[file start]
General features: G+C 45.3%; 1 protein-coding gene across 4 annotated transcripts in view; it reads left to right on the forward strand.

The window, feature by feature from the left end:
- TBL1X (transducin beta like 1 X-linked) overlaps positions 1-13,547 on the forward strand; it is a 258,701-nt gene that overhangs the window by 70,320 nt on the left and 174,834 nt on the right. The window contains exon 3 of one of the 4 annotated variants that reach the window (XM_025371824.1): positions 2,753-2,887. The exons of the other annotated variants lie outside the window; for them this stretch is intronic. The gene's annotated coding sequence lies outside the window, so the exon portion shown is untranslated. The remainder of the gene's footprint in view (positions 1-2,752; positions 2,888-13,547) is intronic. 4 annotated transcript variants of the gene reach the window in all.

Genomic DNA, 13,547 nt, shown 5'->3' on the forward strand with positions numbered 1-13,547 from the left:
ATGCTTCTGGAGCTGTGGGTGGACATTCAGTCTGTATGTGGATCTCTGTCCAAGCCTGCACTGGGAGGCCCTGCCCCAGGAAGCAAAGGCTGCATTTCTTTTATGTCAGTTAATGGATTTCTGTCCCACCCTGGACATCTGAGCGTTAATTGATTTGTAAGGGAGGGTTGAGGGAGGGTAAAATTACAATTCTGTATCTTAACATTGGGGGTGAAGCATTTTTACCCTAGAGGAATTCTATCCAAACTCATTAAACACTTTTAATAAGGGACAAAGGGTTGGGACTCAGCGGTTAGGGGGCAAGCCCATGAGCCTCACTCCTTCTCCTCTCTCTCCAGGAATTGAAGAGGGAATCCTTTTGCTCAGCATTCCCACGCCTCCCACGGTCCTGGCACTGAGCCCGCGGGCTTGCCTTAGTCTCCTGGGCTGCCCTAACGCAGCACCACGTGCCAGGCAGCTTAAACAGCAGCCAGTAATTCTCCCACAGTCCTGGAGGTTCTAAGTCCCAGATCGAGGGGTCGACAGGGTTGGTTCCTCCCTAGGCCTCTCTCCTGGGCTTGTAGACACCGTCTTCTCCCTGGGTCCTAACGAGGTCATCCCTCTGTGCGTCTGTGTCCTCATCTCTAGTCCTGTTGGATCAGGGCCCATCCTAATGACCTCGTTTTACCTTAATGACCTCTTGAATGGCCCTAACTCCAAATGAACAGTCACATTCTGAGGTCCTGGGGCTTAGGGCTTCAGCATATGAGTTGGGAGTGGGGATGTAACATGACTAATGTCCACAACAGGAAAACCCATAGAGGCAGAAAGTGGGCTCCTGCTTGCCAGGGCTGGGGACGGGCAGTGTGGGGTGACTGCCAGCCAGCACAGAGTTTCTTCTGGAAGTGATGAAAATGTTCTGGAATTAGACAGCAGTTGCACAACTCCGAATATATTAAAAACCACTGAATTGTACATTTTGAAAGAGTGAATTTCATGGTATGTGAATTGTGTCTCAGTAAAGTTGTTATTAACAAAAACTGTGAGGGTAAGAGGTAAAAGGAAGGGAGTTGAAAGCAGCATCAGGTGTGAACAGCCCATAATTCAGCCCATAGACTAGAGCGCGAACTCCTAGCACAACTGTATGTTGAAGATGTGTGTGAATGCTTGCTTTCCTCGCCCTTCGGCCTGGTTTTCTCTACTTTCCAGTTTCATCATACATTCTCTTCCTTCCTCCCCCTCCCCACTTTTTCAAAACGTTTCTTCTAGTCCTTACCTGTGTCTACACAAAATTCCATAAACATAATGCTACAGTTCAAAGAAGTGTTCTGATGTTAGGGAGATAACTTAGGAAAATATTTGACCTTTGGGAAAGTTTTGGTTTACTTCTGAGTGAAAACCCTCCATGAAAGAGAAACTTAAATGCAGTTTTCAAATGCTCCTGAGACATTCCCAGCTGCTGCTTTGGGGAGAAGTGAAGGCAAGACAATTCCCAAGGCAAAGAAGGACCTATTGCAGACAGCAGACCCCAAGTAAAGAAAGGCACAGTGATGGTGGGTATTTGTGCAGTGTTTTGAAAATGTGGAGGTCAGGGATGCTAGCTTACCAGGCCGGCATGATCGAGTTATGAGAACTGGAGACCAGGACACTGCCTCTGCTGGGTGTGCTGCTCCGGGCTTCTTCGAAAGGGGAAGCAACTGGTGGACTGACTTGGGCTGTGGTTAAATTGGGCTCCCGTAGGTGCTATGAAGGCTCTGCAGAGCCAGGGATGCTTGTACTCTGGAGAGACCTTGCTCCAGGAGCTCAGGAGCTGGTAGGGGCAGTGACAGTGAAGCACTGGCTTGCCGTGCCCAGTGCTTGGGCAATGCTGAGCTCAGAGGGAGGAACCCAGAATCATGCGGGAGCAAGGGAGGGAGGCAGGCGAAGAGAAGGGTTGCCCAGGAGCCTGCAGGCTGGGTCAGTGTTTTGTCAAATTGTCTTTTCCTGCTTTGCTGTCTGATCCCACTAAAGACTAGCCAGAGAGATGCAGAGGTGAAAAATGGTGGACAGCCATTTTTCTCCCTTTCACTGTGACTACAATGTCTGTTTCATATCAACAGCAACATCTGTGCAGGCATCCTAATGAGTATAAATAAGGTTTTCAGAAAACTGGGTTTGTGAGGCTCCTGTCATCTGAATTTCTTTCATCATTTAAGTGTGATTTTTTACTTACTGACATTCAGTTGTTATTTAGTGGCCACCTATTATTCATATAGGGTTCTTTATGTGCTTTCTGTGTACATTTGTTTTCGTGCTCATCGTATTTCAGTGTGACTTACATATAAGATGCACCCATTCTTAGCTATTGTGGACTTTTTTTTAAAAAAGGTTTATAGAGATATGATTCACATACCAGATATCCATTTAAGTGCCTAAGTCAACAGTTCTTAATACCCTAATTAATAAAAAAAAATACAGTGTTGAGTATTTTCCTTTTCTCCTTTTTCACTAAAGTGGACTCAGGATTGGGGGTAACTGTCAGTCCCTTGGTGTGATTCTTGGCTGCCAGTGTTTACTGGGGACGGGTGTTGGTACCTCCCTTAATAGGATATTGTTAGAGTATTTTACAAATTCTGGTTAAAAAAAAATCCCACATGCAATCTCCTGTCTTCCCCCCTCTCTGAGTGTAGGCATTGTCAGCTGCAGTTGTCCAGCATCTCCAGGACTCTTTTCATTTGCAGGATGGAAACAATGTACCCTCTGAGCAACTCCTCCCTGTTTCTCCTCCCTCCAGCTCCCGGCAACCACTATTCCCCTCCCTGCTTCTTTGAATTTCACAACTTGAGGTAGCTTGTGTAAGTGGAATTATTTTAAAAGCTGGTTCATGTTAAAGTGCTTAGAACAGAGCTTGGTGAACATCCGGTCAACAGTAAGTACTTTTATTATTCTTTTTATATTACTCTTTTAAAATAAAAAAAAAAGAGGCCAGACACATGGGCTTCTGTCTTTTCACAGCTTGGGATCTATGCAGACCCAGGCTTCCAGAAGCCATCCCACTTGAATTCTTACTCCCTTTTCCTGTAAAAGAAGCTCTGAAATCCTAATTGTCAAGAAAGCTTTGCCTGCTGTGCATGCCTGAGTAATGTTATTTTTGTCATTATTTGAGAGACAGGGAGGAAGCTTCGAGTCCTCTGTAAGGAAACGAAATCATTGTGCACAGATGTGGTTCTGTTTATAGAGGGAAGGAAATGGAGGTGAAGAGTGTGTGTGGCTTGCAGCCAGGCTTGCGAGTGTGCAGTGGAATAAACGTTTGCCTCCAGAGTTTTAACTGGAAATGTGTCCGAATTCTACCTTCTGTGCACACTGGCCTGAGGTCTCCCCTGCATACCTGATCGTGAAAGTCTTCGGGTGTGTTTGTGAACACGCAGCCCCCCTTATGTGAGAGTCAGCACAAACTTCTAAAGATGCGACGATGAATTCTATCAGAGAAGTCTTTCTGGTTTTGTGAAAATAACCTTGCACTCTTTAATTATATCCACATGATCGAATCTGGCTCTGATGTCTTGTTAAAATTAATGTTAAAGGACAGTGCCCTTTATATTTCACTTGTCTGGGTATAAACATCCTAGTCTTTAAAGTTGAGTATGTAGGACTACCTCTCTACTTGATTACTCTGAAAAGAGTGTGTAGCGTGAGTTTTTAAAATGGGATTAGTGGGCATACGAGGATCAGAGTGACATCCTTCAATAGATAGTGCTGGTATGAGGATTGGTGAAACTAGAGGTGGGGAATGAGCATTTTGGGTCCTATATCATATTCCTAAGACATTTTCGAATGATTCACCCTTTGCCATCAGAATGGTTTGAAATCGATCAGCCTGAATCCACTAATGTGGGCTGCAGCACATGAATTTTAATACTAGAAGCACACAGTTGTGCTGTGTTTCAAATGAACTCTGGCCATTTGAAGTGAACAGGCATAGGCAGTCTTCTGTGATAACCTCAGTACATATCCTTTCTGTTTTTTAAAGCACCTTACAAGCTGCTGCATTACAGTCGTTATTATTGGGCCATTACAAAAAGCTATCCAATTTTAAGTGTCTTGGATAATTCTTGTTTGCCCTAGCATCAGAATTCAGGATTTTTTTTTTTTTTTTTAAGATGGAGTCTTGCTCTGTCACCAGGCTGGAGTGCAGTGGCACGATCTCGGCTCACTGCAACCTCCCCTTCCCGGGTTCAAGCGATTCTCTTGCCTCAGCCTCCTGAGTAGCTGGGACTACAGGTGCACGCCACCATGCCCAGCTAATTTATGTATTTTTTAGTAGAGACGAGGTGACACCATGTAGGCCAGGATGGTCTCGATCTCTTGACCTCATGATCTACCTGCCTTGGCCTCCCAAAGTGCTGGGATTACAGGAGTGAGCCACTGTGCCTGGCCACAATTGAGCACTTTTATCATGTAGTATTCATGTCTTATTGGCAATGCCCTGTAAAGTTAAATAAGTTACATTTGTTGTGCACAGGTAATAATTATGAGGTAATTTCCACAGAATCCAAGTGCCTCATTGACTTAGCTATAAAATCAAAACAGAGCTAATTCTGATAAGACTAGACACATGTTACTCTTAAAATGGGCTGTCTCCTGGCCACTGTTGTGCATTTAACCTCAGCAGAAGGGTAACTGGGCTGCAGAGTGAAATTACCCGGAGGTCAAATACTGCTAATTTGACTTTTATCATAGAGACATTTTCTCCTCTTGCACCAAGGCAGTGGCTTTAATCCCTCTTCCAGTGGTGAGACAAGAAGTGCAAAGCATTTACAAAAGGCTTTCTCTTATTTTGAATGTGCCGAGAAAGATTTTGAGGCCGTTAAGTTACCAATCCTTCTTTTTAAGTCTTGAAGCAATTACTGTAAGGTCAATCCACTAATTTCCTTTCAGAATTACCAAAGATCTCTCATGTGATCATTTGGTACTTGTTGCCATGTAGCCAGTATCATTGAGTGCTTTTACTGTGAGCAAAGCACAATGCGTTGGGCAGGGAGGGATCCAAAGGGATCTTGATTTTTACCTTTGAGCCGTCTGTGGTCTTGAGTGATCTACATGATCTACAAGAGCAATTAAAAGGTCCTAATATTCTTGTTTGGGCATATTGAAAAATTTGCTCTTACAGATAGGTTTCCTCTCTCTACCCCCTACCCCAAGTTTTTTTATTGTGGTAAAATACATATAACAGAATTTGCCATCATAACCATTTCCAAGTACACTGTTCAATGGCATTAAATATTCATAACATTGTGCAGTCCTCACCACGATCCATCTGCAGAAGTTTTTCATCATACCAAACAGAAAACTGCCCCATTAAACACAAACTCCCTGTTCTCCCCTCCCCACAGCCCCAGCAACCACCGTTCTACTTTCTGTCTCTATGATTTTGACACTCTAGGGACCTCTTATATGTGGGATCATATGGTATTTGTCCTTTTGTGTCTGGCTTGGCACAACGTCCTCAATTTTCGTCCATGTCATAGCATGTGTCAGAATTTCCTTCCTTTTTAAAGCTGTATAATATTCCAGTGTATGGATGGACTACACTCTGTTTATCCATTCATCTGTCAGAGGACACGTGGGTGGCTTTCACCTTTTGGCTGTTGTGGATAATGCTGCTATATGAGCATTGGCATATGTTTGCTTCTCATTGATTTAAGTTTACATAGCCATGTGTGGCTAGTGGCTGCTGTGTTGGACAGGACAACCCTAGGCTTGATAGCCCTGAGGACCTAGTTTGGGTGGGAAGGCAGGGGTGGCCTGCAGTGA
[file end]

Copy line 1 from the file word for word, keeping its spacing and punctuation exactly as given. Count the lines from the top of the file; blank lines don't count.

General features: G+C 45.3%; 1 protein-coding gene across 4 annotated transcripts in view; it reads left to right on the forward strand.